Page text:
Olympic Runner To War Survivor

Doing research for the best-selling, award-winning hit movie and inspiring book Sea Biscuit, Laura Hillenbrand came across the offhanded comment of the University of Southern California track coach Glenn Cunningham, who speculated : “Hell, the only runner that might be able to beat our Olympic miler, Louie Zamperini, is Sea Biscuit.”

When Hillenbrand researched this Louis Silvie Zamperini, she found that – like Sea Biscuit – he was undersized, headstrong, had more heart than talent, started out with little promise, but ultimately could not be broken. Hence, her new bestseller on the incredible life of Louis Zamperini, Unbroken; A World War II Story of Survival, Resilience and Redemption.

As I watched and listened recently to this animated 94-year-old hero on the fantail of the USS Missouri speaking to a mesmerized audience of more than 500 military and civilian guests, it was difficult to fathom how much this diminutive human being continued to pack into his amazing life.

In Unbroken, Hillenbrand chronicles the life of Zamperini, relating stories – as only she can – from his youth in Torrence, Calif., (characterized as “The One Boy Insurgency”) to his running achievements in the 1936 Berlin Olympics. Then to his dedication to breaking the 4-minute mile barrier at the 1940 Tokyo Olympics, which were cancelled because of the imminent outbreak of World War II in both Europe and the Far East. And finally to his harrowing wartime experiences as a B-24 bombardier in the Army Air Corps while stationed here at Kahuku Army Airfield, and ultimately as a POW held by the Japanese.

Zamperini and his crew, while on a search-and-rescue mission far west of Hawaii, crash land in the Pacific. He and his pilot survive the wreck, but then begin their 47-day, 2,000-mile odyssey adrift in tiny life rafts, existing on stringy albatross meat and shark livers, minimal rainwater and a deep abiding determination to survive.

After miraculously escaping death from a strafing attack by a lone enemy aircraft, weak, starving and parched, they finally make landfall on the tiny island of Kwajalein in the Marshall Islands, where they encounter Japanese troops, who capture them immediately. As a prisoner of war, Zamperini spends the rest of the war in various island prisons and ultimately in some of the worst, most-debilitating POW camps in Japan. His liberation comes only after the two atom bombs fall on Hiroshima and Nagasaki, and the Japanese sign the documents of unconditional surrender on the deck of the USS Missouri, only a few yards from where we were listening to him.

He described in first person how, with his running days over, he drifted aimlessly, his search for a post-war purpose blocked by bitterness and self-abuse. Finally his beautiful, young debutante wife had insisted he attend with her a “tent revival,” where the compelling message of a young Billy Graham “changed everything.”

Like me, Zamperini decided to capitalize on the credibility accorded by his experience, and has been in demand as an inspirational speaker for years. He draws from the lessons of his survival ordeal and POW days, his missionary work in Japan ministering to some of his previous captors on the grace of forgiveness, and his ultimate search for closure and peace of mind. He precedes each “speech” (he makes it seem more like an informal bull session among pilots in the ready room) with an introductory video taken during the Nagano Winter Olympics, a venue very near the POW prison where he spent the most time.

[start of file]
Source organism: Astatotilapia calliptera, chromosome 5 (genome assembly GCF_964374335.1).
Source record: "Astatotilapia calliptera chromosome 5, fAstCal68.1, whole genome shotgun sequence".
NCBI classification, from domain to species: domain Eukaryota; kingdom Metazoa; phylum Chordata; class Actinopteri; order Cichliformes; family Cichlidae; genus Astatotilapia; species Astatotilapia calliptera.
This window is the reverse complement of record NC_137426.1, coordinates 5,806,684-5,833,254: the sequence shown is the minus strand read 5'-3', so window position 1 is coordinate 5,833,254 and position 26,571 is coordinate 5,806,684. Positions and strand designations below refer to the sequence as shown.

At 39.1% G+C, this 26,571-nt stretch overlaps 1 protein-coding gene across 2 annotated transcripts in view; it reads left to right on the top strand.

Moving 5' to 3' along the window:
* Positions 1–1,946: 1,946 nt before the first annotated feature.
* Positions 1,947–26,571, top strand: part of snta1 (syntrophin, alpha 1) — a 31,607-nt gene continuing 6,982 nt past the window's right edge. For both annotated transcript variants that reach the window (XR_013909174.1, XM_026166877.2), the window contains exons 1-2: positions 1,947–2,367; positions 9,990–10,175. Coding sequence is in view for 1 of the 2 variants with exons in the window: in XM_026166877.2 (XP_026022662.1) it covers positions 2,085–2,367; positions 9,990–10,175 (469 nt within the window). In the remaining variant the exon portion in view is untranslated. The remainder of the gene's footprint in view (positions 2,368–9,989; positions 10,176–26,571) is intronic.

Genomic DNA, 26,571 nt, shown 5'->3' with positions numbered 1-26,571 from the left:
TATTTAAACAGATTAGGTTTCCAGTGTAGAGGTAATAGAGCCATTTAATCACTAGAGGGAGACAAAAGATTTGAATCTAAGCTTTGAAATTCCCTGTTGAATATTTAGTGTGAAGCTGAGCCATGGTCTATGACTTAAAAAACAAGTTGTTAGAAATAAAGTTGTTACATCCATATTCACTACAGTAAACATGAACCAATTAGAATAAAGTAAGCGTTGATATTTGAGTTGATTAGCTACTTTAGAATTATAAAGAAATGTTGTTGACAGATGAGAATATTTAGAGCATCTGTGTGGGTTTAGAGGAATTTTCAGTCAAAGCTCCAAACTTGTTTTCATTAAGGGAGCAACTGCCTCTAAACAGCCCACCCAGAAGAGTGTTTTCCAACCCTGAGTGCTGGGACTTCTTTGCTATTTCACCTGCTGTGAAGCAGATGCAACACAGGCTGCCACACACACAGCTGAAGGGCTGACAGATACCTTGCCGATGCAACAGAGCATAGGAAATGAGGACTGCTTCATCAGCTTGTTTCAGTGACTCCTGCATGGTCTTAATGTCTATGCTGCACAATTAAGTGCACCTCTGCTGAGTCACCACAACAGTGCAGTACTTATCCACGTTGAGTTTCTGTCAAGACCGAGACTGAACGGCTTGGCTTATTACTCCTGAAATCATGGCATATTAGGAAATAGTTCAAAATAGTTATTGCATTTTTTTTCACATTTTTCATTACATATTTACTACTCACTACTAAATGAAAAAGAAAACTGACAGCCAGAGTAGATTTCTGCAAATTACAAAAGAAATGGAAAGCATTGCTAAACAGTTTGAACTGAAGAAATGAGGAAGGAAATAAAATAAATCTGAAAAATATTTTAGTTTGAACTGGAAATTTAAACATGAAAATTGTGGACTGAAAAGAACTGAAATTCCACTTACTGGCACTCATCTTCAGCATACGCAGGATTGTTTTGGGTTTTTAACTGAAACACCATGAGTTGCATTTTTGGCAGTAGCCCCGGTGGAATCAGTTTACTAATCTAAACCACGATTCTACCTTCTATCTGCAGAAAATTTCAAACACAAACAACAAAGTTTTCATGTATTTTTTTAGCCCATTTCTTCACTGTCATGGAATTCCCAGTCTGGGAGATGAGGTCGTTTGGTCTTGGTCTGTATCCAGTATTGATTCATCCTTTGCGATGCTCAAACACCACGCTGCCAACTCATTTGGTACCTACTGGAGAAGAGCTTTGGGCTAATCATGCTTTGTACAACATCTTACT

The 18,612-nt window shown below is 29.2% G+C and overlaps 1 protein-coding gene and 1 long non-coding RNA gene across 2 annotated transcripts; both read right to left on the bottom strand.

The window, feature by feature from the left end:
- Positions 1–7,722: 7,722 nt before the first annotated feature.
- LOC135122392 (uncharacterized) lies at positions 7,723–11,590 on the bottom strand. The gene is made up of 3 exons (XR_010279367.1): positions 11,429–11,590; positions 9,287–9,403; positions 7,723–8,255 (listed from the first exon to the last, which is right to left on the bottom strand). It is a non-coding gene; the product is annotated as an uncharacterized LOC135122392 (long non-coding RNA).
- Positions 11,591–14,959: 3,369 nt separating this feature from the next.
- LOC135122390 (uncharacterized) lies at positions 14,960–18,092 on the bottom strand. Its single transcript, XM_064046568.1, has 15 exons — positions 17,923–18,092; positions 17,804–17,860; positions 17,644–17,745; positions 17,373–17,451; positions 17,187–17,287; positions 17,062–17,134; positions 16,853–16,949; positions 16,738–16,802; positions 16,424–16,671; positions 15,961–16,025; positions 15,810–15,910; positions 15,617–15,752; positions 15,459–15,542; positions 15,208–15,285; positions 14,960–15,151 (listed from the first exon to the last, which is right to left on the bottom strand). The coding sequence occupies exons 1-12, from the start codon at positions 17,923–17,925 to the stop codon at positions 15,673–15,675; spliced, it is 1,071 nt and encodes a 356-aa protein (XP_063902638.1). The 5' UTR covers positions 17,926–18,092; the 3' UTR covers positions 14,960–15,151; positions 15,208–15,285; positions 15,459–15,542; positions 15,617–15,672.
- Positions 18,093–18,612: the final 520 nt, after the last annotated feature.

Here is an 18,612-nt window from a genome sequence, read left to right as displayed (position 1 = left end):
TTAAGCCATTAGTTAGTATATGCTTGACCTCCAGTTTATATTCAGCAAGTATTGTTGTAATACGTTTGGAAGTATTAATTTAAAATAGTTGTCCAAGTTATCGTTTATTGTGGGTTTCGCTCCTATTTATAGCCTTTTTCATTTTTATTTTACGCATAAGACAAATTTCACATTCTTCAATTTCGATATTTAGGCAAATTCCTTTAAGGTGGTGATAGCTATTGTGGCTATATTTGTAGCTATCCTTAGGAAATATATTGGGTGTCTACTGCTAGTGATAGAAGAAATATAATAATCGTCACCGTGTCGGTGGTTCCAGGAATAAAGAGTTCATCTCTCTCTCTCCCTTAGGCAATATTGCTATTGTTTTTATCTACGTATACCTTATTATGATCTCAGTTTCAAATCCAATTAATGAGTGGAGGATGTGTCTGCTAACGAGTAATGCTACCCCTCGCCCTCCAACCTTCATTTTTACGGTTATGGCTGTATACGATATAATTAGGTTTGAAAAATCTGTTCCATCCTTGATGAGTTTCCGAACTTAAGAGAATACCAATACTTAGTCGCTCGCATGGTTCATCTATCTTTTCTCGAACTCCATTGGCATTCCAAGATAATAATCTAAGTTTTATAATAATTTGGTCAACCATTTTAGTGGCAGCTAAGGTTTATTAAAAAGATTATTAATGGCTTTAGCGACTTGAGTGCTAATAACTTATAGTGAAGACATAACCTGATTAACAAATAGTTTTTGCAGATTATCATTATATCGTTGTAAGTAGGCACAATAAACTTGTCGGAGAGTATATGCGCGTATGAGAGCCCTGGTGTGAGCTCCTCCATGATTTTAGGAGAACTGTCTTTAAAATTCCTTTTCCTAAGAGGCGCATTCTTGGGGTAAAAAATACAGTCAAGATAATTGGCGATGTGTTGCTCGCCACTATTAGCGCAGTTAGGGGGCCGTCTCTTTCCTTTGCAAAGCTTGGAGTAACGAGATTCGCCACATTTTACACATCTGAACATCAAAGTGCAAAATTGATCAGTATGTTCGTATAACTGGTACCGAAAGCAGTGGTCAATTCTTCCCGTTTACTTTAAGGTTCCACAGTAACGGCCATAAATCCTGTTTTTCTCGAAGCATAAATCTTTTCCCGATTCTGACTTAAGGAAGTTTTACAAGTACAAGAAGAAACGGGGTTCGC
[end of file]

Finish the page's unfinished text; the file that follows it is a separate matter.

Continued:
But before this national treasure even utters the first word, just the power of his 94-year-old’s vivacious presence is inspiring.

He puts great emphasis on survival training and a survival mind set. He says, simply, “be hardy” – as in, don’t be a wimp! He credits his own survival on his experience as an Eagle Scout and his continued emphasis on creative survival training. As an example, he tied fish-hooks made of bird bone to his fingers to catch small sharks for their livers. Through self-discipline he forced himself to eat the raw albatross meat though totally unpalatable.

Louie points out how frequently when someone is buried in an avalanche or dies from exposure on a winter mountain cliff, people say, “but he was such an accomplished skier or climber!”

“That doesn’t make a bit of difference,” he says. “The question becomes: Do they have specific survival training? Do they have a survival mind-set?”

Not long after his return from his Japan mission he created Victory Survival Camp for wayward youths, teaching them how to not only survive, but to succeed in life.

When asked how his ordeal in a cramped life raft with another man for 47 days helped him in later life: “It helped me survive 55 years of marriage,” he says with a chuckle and a twinkle in his eye. Then he adds: “Besides being hardy, be pleasant.”

On a couple of occasions after leaving the POW camp, being pleasant (granting media interviews) caused him to be late for the doughnut and chow lines, to find only crumbs left. His mantra since then: “Eat first!”

Zamperini appeared on the USS Missouri as a result of an effort initiated by group of local businessmen and women, and sponsored by the Navy League and Mighty Mo. They wanted to share his message as a gift to the community, especially to the young servicemen and women who were specifically invited. They and several like-minded corporate sponsors paid his expenses – a true “make it happen” effort.